Each of these volumes in Cambridge’s Landmarks of World Literature series is billed as a “student guide” and a second edition. My chief grouchs are that, with one exception - Vincent Sherry’s scintillating study of Ulysses - the claim to be a second edition is unconvincing, and that Sherry’s high-octane exegesis could guide only a student smart enough not to need a student guide. He alone seizes the opportunity of a new edition to rethink his book and thus improve it immensely. The best the rest can offer is a beefed-up “Guide to further reading”.
None of the books appends a list of websites, which should be de rigueur these days, and only the book on Beckett includes a list of videos and DVDs, whose absence from the Hamlet volume is especially regrettable.
Despite the gripes, it is hard to fault these introductions. The dream student guide to works of this calibre should inform and enthuse in relaxed, lucid prose, yet provide unexpected angles on the subject. All the books bar Sherry’s pull this off superbly, without disguising the difficulties these demanding texts present. The fact that those difficulties are formidable for the student of Aeschylus without ancient Greek leads Simon Goldhill, for example, to adopt an informal idiom that is just right for the job, but that does not stop him telling us something new.
The unique selling point of the series is that each volume addresses its subject not just as a classic of its native culture, but also as a trailblazing masterpiece of international significance. Whether all the works dealt with have had a truly global impact is debatable. That Th e Canterbury Tales is a touchstone of narrative virtuosity in Korea or that Waiting for Godot is a benchmark for avant-garde drama in Iran seems unlikely.
What the studies do demonstrate is that these seminal works have changed the landscape of literature far beyond the horizon of their world and time in ways they could not have foreseen. And they have done it by forging in the crucible of form and phrase visions that foreshadow a future world beyond our time.
All Western theatre, as Goldhill points out, springs from the Oresteia , whose “dramatic techniques, narrative development and dense poetry changed the course of Greek and hence European drama”. Aeschylus’s titanic trilogy played a vital role, too, in the thought of Nietzsche, Hegel and Marx, and was a source of theatrical inspiration to Wagner, T.S. Eliot, Sartre and O’Neill. Eliot’s debt to Dante’s sublime Divine Comedy was far greater and he shared it with generations of writers from Boccaccio to Heaney, including Chaucer. In The Canterbury Tales Chaucer in his turn created, in Winthrop Wetherbee’s words, “a radically innovative literary structure, a fictional world with no centre”, that inaugurated the art of the novel three centuries ahead of schedule.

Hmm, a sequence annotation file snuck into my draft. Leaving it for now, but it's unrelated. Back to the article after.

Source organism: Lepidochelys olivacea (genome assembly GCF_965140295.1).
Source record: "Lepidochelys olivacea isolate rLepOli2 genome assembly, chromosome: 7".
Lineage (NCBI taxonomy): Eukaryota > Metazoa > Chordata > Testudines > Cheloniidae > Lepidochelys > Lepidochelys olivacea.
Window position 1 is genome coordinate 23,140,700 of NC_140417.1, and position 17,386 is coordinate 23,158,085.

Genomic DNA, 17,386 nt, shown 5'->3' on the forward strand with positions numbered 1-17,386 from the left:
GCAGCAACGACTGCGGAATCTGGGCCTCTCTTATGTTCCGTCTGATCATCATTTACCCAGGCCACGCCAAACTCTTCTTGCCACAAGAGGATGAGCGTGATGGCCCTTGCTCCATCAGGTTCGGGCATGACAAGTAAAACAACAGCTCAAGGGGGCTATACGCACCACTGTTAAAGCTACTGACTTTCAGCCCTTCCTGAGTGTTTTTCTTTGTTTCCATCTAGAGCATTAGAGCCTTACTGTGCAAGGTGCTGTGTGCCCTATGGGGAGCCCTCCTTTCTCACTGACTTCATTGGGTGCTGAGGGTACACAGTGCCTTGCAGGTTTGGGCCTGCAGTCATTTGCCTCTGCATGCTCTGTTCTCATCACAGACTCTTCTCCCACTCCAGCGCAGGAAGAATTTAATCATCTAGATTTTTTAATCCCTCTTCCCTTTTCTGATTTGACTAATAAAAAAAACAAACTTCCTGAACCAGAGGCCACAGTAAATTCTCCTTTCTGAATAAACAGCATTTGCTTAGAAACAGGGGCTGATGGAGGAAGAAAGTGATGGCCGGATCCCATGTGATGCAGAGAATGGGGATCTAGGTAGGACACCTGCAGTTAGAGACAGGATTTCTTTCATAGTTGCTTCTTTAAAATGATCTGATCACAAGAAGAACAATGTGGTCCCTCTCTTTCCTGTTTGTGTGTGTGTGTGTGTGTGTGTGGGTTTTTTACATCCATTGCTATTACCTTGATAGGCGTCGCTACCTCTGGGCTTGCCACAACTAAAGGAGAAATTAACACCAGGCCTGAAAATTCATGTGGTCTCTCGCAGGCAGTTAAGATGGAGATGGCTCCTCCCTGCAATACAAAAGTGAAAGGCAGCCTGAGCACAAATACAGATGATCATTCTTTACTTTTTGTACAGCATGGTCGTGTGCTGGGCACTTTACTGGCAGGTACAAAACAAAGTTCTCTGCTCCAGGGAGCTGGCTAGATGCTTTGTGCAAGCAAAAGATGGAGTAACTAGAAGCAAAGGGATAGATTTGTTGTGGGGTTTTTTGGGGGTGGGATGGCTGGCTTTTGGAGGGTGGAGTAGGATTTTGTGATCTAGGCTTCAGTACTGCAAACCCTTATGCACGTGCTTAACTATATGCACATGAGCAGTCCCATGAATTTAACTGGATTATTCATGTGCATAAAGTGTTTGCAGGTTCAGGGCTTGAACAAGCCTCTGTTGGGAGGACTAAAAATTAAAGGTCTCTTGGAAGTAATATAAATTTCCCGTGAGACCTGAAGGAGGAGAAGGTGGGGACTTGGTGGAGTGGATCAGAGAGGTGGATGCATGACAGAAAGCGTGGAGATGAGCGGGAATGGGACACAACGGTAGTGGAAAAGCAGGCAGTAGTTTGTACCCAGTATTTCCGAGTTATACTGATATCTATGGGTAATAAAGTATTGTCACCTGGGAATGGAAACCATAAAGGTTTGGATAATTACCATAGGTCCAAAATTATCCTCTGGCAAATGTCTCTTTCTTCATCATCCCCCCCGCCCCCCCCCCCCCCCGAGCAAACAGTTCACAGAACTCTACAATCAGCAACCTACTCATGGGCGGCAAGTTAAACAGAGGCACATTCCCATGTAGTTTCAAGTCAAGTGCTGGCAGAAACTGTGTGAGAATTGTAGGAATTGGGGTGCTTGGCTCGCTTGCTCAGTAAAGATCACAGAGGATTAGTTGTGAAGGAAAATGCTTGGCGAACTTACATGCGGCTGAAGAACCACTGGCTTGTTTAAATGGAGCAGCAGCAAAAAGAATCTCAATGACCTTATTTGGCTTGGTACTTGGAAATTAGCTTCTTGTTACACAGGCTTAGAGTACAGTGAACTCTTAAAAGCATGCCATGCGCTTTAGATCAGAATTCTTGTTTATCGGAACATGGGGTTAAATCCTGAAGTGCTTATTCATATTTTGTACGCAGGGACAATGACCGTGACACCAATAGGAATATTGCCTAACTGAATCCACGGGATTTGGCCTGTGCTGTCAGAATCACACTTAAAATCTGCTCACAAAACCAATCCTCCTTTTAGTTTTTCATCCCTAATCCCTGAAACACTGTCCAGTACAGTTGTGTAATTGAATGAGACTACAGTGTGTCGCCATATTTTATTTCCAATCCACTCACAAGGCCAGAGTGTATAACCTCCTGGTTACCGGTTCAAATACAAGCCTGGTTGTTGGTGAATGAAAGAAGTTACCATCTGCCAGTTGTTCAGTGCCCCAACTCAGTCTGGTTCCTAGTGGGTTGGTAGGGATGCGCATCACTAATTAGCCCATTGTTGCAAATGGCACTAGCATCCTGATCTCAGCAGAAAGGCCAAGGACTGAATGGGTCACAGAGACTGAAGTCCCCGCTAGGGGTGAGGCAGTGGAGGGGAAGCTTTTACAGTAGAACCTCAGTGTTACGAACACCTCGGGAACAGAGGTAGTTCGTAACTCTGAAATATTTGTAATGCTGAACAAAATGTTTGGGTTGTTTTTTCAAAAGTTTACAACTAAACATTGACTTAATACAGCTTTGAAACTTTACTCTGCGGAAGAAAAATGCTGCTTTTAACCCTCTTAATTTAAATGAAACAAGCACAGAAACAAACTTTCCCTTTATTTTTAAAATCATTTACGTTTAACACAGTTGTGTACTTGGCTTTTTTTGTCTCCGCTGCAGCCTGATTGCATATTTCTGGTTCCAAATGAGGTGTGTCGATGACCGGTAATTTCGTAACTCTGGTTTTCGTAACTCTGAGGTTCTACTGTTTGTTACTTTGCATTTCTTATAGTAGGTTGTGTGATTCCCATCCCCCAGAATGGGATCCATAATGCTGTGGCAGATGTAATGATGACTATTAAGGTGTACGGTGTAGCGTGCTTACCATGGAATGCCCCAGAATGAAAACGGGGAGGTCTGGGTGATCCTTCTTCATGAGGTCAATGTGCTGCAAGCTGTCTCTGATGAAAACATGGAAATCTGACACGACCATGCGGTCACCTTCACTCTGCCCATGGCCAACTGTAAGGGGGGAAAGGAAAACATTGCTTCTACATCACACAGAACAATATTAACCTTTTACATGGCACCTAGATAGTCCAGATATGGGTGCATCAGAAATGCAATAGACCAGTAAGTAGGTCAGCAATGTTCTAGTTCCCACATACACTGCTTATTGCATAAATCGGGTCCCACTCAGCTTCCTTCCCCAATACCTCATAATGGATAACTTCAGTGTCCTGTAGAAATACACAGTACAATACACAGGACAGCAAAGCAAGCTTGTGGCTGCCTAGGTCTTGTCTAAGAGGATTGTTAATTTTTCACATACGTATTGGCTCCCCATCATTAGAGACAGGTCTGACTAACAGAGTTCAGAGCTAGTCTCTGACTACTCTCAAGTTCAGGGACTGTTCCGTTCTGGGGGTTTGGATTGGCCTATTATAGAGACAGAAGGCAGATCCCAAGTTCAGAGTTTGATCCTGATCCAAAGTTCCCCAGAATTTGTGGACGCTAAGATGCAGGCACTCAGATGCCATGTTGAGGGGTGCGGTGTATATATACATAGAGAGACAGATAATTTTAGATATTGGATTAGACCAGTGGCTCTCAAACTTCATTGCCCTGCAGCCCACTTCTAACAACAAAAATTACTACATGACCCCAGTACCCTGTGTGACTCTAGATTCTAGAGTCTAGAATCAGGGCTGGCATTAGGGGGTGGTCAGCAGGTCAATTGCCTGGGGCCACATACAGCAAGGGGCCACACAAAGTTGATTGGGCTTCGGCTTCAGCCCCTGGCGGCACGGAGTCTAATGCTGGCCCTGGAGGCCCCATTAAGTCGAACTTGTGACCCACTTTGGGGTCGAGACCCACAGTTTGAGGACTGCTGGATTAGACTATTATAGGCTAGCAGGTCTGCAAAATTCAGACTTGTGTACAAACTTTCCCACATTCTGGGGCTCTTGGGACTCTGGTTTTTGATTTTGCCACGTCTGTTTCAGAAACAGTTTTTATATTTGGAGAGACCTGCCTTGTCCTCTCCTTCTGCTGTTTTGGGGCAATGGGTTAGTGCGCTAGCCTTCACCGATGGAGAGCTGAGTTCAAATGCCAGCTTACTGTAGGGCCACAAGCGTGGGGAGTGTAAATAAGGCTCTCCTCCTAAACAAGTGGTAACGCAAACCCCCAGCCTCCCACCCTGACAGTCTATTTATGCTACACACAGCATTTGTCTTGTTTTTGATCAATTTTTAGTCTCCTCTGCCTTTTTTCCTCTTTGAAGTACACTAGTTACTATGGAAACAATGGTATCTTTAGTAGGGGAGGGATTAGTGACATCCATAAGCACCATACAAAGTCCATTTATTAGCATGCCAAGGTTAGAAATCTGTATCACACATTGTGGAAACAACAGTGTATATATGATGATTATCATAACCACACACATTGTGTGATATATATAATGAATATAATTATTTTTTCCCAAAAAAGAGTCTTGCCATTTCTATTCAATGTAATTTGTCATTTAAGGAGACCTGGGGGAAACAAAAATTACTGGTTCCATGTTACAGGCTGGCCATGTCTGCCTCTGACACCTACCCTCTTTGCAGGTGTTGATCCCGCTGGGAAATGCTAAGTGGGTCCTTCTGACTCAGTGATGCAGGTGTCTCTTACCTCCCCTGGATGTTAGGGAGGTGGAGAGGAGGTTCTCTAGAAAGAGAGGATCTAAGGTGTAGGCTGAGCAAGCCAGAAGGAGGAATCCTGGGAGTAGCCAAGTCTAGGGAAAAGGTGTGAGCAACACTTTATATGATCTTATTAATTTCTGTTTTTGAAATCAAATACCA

Joyce’s novel to end all novels became, as Sherry observes, “a cryptoclassic before it was read, a subversive colossus” so outrageously original that the full measure of its influence has yet to be taken. The major English modernist novel to be sired by Joyce was Mrs Dalloway , whose stream of consciousness, manifold perspective and confinement to a single day Virginia Woolf lifted straight from Ulysses , undeterred by its seeming to her, as she infamously put it, the “illiterate, underbred book... of a self-taught working man”.
But it is to his countryman Samuel Beckett that Joyce’s legacy of exacting linguistic experiment passes. In Waiting for Godot Beckett invented, as Lawrence Graver shows, the grammar of modern theatre, without which the drama not only of Pinter and Stoppard, but also of Fugard and Mamet, would be unimaginable.
As for the work that towers above all other landmarks of world literature today, suffice it to cite Paul Cantor’s conclusion that “one could virtually write a history of the past four centuries of European literature in terms of the reception of Hamlet ”. Cantor contends that a conflict between the classical and the Christian ideal of heroism lies at the heart of the tragedy. But he has the honesty to admit that, when all is said and done, “a sense of mystery remains, that no explanation can cover all the questions Hamlet raises ”. That sense of impending revelation is a quality possessed by all these works, and what keeps us coming back to them to decipher their dispatches from the past. It is also the quality that mocks attempts to explain them historically as the products of their epoch. They defy such explanation because they are tuned to the frequency of what could be, not shackled to the matrix from which they emerged.
The signal virtue of these excellent introductions is that they keep the contextualising brief and focus on analysing the language and design of the work. For it is in the way it is shaped and the way it is worded that the work’s estrangement from its era and its contract with futurity find expression. They find expression on the understanding that Sherry eloquently imputes to Joyce, but that many immortals in the pantheon of world literature might acknowledge as their creed: “The really important things cannot be said directly, and so must be left on the edge of verbal consciousness, like intimations that vanish when looked at directly.”
Kiernan Ryan is professor of English, Royal Holloway, University of London.
Joyce: Ulysses. Second edition
Author - Vincent Sherry
Publisher - Cambridge University Press
Pages - 125
Price - £.50 and £9.99
ISBN - 0 521 83209 8 and 53976 5